In stark contrast, not a day goes by without gays defaming and misrepresenting and dehumanizing conservative believers in Jesus like me, with this one quote, posted on my Facebook page by a gay man named Logan, being quite representative: “You are quite possibly one of the stupidest men on the face of Earth, you are no less dangerous than Hitler, and you are a threat to society.” (For every quote like this, I could send you 100 more.)

You wrote, “What your lamenting is the freedom to give others a ‘scarlet letter’ and persecute them publicly while being protected legally. You are upset because now there is responsibility for the words you use against another human being in public. I too have freedom of speech and I will use each and every word to highlight and expose religious bigotry and hypocrisy each and every time I get the chance.”

Andrew, I’m glad you have freedom to speak, and I have no desire to take that from you. God forbid. Speak on and write on!

But your constant accusations of “religious bigotry and hypocrisy” simply expose the bankruptcy of your argument – why all the pejoratives if your position is sound? – especially in response to an article pointing out demographic realities and gay activist duplicity.

You wrote, “So flame on, Dr. Brown. Get as vile and nasty as you wish. But don’t think it does not come with a cost, because it does. Each article. Each speech. Each presentation has a price tag attached.

“What is the price? Your credibility.

“THAT is why people are not coming to Christ. Jesus didn’t put the hate on any sinner. He chastised those whom use religion as a weapon against others – the Pharisees.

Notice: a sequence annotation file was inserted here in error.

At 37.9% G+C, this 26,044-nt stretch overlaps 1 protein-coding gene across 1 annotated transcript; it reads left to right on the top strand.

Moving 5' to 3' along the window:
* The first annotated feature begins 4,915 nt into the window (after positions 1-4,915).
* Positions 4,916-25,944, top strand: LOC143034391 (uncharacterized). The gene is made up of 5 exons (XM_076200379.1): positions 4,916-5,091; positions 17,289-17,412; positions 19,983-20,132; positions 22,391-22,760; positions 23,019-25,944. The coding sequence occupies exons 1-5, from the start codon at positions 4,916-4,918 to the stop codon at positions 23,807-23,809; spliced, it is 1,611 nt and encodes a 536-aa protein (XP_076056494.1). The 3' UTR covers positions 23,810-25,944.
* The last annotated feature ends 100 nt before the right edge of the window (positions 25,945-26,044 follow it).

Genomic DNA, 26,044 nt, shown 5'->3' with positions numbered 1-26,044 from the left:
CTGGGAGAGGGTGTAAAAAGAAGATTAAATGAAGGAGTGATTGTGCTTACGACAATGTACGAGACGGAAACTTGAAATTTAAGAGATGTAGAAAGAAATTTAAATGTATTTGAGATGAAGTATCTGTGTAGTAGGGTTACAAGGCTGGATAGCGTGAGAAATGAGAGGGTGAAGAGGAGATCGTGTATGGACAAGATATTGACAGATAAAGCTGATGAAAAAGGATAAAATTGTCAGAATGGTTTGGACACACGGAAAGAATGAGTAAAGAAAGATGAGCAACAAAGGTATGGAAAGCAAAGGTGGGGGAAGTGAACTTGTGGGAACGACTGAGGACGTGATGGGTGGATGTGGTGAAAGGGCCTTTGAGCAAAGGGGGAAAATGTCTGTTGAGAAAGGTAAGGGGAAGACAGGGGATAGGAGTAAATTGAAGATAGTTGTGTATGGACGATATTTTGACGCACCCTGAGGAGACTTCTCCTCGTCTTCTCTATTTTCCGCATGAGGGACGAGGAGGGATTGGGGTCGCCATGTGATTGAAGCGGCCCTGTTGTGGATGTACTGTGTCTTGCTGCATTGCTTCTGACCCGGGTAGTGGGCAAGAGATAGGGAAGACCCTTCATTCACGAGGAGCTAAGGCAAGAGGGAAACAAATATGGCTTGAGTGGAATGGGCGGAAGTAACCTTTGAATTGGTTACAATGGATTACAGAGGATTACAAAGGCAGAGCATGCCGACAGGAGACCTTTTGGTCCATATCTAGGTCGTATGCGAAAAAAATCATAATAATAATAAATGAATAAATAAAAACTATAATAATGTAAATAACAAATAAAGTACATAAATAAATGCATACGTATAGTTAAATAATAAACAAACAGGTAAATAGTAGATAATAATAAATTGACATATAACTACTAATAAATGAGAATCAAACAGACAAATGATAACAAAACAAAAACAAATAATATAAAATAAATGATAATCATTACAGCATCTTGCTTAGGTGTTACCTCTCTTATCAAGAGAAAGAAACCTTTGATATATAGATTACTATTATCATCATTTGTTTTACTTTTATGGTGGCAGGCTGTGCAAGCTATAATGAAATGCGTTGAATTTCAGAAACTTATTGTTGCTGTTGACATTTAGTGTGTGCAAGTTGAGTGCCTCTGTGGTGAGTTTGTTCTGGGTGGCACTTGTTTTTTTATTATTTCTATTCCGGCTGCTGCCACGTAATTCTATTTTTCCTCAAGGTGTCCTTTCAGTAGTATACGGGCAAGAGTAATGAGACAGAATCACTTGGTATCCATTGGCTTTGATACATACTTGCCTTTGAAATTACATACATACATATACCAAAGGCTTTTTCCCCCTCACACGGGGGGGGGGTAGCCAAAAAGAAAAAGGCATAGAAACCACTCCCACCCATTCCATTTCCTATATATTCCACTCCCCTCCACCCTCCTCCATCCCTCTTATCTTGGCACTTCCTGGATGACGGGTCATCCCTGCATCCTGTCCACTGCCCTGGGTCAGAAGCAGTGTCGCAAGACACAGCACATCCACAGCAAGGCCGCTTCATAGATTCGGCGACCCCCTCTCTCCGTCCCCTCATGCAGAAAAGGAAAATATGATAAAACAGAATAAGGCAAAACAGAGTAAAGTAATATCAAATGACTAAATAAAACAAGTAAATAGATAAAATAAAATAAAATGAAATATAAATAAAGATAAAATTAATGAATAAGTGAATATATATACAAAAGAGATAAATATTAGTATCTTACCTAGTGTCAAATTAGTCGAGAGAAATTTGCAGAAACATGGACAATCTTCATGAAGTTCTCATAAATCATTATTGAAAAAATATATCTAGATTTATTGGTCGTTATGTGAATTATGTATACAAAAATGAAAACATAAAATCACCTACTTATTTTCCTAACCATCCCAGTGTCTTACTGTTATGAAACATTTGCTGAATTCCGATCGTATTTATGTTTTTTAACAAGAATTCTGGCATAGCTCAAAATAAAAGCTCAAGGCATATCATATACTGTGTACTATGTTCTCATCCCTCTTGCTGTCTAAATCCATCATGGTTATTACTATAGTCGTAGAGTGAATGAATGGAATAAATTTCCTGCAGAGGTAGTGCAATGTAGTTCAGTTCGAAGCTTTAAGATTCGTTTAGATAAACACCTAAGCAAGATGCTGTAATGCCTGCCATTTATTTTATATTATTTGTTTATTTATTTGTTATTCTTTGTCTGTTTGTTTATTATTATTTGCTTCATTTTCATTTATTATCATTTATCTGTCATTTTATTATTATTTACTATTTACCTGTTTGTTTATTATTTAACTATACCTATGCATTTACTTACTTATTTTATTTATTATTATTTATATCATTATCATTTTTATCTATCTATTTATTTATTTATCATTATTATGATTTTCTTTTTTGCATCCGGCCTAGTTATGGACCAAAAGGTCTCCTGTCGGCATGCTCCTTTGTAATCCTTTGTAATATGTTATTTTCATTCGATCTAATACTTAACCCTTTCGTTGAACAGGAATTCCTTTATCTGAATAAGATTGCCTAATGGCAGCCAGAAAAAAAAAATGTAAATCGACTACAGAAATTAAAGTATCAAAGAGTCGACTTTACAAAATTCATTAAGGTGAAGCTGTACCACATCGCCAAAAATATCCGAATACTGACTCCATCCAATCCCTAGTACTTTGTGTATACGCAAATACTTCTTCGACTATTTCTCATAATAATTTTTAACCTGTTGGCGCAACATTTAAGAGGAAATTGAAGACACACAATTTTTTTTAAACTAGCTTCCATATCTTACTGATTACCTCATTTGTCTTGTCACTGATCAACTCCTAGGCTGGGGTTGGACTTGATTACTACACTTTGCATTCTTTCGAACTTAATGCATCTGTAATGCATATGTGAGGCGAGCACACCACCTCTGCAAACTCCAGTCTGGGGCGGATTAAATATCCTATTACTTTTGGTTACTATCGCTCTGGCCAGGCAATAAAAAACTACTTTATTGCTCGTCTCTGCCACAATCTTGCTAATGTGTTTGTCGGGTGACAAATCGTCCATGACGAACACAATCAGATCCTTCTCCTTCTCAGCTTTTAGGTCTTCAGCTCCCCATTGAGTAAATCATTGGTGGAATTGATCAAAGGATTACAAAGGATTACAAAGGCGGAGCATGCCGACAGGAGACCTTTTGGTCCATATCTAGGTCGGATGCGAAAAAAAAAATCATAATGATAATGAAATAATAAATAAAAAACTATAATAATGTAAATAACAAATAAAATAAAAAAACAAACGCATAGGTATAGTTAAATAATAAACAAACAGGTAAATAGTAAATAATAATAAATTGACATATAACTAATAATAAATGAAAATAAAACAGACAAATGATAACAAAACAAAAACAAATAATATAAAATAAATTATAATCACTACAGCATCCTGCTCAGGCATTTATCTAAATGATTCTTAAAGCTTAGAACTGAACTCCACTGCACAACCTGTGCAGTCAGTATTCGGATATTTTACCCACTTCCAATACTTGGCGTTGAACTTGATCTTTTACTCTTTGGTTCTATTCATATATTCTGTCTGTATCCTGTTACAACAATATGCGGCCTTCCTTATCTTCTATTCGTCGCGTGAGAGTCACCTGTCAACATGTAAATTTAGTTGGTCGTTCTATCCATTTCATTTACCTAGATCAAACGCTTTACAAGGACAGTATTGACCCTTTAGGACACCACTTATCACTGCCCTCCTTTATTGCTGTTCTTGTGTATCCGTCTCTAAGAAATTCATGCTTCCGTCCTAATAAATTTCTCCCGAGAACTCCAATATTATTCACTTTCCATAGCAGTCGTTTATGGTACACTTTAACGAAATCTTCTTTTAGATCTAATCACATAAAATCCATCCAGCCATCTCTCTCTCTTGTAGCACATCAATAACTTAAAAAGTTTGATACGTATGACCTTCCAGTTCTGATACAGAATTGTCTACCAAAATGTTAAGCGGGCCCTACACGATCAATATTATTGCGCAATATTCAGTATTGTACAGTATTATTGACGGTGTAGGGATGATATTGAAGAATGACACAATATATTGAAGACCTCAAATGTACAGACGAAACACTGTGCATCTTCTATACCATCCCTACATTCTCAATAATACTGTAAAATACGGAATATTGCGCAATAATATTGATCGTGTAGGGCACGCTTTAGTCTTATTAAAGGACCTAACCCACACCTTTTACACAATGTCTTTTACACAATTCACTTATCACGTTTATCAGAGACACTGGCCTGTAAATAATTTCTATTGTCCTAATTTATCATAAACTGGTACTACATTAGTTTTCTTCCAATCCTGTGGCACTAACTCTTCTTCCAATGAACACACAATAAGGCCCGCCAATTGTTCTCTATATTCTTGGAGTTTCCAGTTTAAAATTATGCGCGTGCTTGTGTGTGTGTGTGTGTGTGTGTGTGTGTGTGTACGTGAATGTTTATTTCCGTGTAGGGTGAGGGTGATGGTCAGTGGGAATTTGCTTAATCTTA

“Sound familiar, Dr. Brown?”

Andrew, please do take a moment to do some serious soul searching, and just as a case in point, re-read the article you were attacking and then re-read your response, and ask yourself, “Who here is getting vile and nasty?”

As for the alleged price tag, I’m not sure what world you’re living in, but it surely isn’t my world. By God’s grace, we have a larger and larger audience by the day, we have more credibility with leaders by the day (both religious and secular), and we are having a greater and greater impact by the day. (Again, this is all by God’s grace.)

As for people coming to Christ, again, I can only say, “Surely you jest!” It is primarily the liberal churches which are experiencing a serious exodus (just look at stats worldwide on the growth of a Bible-based, conservative Christianity), and my friends and colleagues are seeing unprecedented numbers of new people coming to faith in Jesus.

This past Sunday, in Toronto, a young man came up to me after I preached about being a friend of Jesus, and he told me with a big smile that he was homosexual and a new believer and that he was deeply impacted when he heard me speak about these issues on TV. In fact, he was one of four gay-identified men in the church who had recently come to faith in Jesus.

As for Jesus Himself, of course He didn’t “put the hate on any sinner.” To the contrary, He died for all of our sins, yours and mine alike.

He also said this: Marriage, from the beginning, by God’s intent, is the lifelong union of one man and one woman (see Matthew 19:1-6); all sexual acts outside of this male-female marital union defile us and make us unclean (see Matthew 15:17-20, and note the Greek word porneia in the plural, speaking of all sexual acts committed outside of marriage, which, to repeat, is only the union of a man and a woman); and unless we repent of our sins, which means to acknowledge them and turn away from them, we will perish (see Luke 13:1-5, along with many other teachings of Jesus).

So, let’s end things here for now: Jesus died to save you from your sins, Andrew, and if you will repent and believe, you can experience a brand new life in Him.